The NLRB Restricts Employer Rights Again: Finding Typical Separation Agreement Terms Unlawful and Protecting Employees Who Make Secret Recordings

The NLRB Restricts Employer Rights Again: Finding Typical Separation Agreement Terms Unlawful and Protecting Employees Who Make Secret Recordings

The National Labor Relations Board (the “NLRB” or the “Board”) recently issued two important decisions, one finding unlawful non-disparagement and confidentiality provisions typically found in separation agreements, and the other protecting employees who make secret recordings at work.  These decisions continue a trend by the Board to issue decisions expanding employee rights under the National Labor Relations Act (the “Act”). 

The first decision, issued on February 23, 2023, involved McLaren Macomb’s (“McLaren”) use of non-disparagement and confidentiality provisions in separation agreements offered to employees who were permanently furloughed due to the COVID-19 pandemic.  Under the standard in effect when the Board heard the McLaren case, non-disparagement and confidentiality provisions as found in the separation agreements were lawful.  The Board overturned the prior standard and held that confidentiality and non-disparagement provisions are unlawful if they could be read to restrain, coerce, or interfere with an employee’s exercise of his or her rights under the NLRA to engage in, or refrain from engaging in, certain activities such as filing unfair labor practice charges, participating in investigations by the Board, or participating in collective activity to improve wages, hours, or working conditions.  Applying this standard, the Board held that the confidentiality provision used by McLaren was unlawful because it restricted employees from discussing the terms of their separation agreement with anyone except the employee’s spouse, legal counsel, or tax advisor.  According to the Board, such restrictions unlawfully interfered with an employee’s right to discuss the agreement’s terms with other employees who were considering similar agreements, and also had a tendency to coerce an employee against filing an unfair labor practice charge or participating in an investigation of a charge.  Similarly, the Board found McLaren’s non-disparagement provision unlawful because it tended to coerce employees from raising concerns about potential unfair labor practices by prohibiting them from making any statements to fellow employees, or the general public, that could harm McLaren’s image. 

The terms found in McLaren’s separation agreements were typical of those found in most of these types of agreements.  Therefore, the NLRB’s holding has broad implications to any employer using separation agreements, likely, rendering those agreements unlawful.

The second decision, issued on February 13, 2023, involved workplace recordings secretly made by two employees of Starbucks Corporation (“Starbucks”) at a Starbucks location in Philadelphia, Pennsylvania.  The employees, who were engaged in union activity, admittedly recorded discussions with their manager without the manager’s consent or knowledge.  The recordings violated Starbucks’ workplace rules.  In addition, because it is a two-party consent state, the employee’s secret recordings violated Pennsylvania law.  After Starbucks discharged the employees for reasons unrelated to the recordings, the employees filed an unfair labor practice charge seeking reinstatement and backpay.  Starbucks argued that the recordings violated Starbucks’ written policy and Pennsylvania law and, therefore, justified the employees’ terminations.  The Board disagreed and, instead, ordered that Starbucks reinstate the employees.  According to the Board, the employees’ recordings were protected by the NLRA because they were made to preserve evidence for use in a possible unfair labor practice charge.  According to the Board, the protections afforded by the Act trumped Starbucks’ no-recording policy, and the Act itself preempted Pennsylvania state law such that it could not be invoked against the employees on the issue of reinstatement.  In sum, the Board found that the employees’ secret recordings of their manager constituted protected activity under the NLRA despite them violating Starbucks’ policy and being illegal under Pennsylvania state law.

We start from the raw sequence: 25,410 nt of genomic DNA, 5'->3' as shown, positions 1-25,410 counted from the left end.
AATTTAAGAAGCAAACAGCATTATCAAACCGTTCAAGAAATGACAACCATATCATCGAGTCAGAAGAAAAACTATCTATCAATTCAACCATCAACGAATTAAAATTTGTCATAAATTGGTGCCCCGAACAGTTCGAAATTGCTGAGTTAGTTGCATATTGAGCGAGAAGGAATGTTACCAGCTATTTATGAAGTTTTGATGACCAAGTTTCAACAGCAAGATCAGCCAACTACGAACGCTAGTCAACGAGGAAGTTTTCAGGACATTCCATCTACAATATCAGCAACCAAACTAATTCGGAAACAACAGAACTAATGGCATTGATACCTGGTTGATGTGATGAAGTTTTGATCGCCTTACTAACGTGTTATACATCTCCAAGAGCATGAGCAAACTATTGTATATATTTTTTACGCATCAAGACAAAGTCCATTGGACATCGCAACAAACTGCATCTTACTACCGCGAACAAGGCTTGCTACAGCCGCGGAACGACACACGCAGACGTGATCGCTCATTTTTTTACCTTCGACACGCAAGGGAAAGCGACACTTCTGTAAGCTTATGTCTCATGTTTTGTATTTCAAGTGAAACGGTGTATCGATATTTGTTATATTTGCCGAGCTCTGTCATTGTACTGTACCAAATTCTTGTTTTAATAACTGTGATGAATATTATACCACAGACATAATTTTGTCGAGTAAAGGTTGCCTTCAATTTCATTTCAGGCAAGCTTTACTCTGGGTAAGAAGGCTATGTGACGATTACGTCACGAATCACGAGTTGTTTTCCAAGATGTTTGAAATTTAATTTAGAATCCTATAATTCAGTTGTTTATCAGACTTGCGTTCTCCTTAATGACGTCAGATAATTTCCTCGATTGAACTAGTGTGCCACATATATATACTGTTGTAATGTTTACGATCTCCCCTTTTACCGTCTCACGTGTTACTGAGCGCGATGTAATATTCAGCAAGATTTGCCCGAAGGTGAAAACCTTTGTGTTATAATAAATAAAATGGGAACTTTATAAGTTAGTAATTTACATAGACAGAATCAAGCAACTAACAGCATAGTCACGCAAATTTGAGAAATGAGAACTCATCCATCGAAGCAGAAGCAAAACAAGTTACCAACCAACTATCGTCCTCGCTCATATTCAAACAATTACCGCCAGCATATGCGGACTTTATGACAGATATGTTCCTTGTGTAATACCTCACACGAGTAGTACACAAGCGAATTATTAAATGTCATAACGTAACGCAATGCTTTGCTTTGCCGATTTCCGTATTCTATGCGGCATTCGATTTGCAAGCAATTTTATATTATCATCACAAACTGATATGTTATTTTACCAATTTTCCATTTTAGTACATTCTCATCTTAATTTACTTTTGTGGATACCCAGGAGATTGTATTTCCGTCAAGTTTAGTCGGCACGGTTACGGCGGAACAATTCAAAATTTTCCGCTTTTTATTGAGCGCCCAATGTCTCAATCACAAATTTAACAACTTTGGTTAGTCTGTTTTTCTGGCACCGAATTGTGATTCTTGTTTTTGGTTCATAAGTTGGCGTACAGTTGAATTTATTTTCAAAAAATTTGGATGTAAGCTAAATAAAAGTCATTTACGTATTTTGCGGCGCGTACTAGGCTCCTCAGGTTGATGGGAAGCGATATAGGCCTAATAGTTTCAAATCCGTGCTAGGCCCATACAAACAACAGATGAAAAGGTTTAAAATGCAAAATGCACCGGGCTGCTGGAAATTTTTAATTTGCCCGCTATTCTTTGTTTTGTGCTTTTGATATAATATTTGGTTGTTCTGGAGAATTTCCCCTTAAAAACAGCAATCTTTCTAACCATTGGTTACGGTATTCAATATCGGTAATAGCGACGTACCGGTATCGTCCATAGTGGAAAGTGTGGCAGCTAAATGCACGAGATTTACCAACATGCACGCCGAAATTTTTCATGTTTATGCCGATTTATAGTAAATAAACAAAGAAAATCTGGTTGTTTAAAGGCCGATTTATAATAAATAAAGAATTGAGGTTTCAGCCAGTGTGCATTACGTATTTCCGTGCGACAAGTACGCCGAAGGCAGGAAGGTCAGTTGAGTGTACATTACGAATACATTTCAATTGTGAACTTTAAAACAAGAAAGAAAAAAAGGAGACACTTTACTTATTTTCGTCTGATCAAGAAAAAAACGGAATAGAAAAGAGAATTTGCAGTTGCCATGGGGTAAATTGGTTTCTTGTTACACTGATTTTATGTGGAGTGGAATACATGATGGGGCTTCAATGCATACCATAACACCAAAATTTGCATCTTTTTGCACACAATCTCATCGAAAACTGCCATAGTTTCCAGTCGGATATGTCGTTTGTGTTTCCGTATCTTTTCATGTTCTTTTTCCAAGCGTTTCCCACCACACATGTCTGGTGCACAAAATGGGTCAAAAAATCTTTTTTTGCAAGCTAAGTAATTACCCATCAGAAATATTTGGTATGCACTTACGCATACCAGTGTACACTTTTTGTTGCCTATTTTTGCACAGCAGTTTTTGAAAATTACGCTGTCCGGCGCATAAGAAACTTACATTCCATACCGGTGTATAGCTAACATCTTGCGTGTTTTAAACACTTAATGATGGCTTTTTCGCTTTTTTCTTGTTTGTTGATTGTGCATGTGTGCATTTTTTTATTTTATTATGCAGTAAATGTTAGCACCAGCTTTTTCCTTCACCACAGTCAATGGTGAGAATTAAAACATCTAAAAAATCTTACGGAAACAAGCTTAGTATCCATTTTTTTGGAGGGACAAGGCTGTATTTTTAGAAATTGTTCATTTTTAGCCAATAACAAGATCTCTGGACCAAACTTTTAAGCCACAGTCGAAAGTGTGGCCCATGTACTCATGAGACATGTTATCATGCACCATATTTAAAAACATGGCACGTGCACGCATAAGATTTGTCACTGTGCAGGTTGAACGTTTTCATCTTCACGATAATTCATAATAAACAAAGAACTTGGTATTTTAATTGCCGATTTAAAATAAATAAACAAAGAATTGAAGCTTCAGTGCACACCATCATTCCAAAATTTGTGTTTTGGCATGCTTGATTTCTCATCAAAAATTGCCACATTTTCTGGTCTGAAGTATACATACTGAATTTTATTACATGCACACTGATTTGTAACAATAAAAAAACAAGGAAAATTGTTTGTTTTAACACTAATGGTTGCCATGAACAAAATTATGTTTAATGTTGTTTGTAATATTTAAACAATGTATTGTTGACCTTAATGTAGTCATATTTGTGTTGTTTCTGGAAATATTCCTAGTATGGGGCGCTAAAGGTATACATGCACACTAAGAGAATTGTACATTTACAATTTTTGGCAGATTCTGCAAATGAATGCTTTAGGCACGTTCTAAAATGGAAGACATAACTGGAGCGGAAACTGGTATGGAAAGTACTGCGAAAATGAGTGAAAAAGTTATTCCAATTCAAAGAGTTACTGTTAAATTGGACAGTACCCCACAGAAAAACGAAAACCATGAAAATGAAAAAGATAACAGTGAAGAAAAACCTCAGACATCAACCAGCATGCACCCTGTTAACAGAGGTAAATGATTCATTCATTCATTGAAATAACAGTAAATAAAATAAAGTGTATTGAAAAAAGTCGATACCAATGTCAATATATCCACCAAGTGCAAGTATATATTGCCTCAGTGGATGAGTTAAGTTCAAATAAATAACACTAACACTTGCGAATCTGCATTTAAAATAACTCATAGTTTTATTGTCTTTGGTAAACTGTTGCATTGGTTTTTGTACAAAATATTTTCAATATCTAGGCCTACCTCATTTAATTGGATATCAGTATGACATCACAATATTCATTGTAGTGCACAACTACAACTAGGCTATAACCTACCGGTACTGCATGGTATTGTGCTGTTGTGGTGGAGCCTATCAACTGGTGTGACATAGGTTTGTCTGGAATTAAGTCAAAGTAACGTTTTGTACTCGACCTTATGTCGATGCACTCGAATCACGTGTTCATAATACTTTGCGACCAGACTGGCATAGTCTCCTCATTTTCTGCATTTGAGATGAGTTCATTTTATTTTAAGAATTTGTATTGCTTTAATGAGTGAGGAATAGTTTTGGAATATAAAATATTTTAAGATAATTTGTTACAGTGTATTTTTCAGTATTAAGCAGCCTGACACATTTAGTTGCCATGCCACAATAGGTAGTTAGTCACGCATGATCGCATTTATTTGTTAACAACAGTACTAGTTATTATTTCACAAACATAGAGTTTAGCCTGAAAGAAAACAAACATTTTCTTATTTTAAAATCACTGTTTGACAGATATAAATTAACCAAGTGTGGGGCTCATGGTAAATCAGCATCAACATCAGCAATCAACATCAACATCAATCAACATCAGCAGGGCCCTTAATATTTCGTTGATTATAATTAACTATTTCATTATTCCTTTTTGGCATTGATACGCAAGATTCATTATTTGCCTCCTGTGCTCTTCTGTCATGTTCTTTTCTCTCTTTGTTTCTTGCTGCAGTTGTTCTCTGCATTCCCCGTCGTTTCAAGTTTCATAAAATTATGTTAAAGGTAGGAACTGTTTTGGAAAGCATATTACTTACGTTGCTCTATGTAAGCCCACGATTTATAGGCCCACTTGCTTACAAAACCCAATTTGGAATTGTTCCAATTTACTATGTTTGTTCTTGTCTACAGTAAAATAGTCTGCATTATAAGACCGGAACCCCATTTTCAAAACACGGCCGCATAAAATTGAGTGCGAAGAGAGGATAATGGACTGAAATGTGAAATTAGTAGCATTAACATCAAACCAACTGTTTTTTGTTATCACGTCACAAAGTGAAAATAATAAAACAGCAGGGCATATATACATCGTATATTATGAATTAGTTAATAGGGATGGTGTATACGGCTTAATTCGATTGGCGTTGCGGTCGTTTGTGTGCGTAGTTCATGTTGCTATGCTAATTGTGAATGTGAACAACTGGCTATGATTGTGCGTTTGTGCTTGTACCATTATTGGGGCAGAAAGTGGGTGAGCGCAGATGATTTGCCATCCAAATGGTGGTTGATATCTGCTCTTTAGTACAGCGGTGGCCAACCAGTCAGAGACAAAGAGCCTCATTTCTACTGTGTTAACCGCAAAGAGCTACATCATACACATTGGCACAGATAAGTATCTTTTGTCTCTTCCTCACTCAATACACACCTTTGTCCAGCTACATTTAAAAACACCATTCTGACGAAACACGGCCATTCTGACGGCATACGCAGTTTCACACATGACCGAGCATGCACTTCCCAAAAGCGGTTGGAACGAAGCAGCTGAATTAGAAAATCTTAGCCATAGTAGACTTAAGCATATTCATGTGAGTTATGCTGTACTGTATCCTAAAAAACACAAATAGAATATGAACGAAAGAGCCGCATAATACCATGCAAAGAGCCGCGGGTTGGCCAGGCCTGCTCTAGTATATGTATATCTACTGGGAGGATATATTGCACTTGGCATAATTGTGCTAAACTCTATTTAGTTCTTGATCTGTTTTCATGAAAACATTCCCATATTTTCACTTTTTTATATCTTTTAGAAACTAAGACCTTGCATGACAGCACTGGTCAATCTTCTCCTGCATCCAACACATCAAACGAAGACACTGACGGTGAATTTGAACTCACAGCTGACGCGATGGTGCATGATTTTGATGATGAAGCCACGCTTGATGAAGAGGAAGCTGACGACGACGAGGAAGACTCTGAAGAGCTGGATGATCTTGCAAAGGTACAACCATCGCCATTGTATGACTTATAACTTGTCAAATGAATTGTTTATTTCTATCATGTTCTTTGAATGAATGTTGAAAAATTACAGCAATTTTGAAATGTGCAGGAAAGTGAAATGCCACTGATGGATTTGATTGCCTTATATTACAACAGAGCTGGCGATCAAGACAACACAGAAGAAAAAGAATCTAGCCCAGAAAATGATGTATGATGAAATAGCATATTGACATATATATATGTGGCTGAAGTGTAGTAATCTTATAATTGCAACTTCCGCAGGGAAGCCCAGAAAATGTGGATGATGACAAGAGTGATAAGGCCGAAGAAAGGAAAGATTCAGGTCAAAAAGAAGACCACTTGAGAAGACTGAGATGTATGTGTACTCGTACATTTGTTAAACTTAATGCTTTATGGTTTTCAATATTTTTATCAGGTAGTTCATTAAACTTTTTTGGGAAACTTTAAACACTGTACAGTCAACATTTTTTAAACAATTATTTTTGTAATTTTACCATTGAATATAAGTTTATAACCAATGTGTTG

Based on the Board’s two recent decisions, as discussed above, employers should review with labor counsel any confidentiality or non-disparagement provisions they include in separation agreements or other documents or policies, such as employee handbooks, to ensure legal compliance.  Importantly, the Board has narrowed the scope of such provisions, as opposed to banning them outright.  Accordingly, it is essential that employers ensure that such provisions are carefully drafted to maximize their effect and the likelihood of them being upheld by the Board if challenged.  Similarly, employers should review any written policies they maintain on recordings in the workplace to ensure that such policies are drafted and enforced in manner that is consistent with the Board’s decision in Starbucks.  Furthermore, employers should consult with legal counsel prior to terminating any employee for violating a no-recording policy. 

As always, if you have any questions or need any assistance regarding these matters, please do not hesitate to contact Masud Labor Law Group.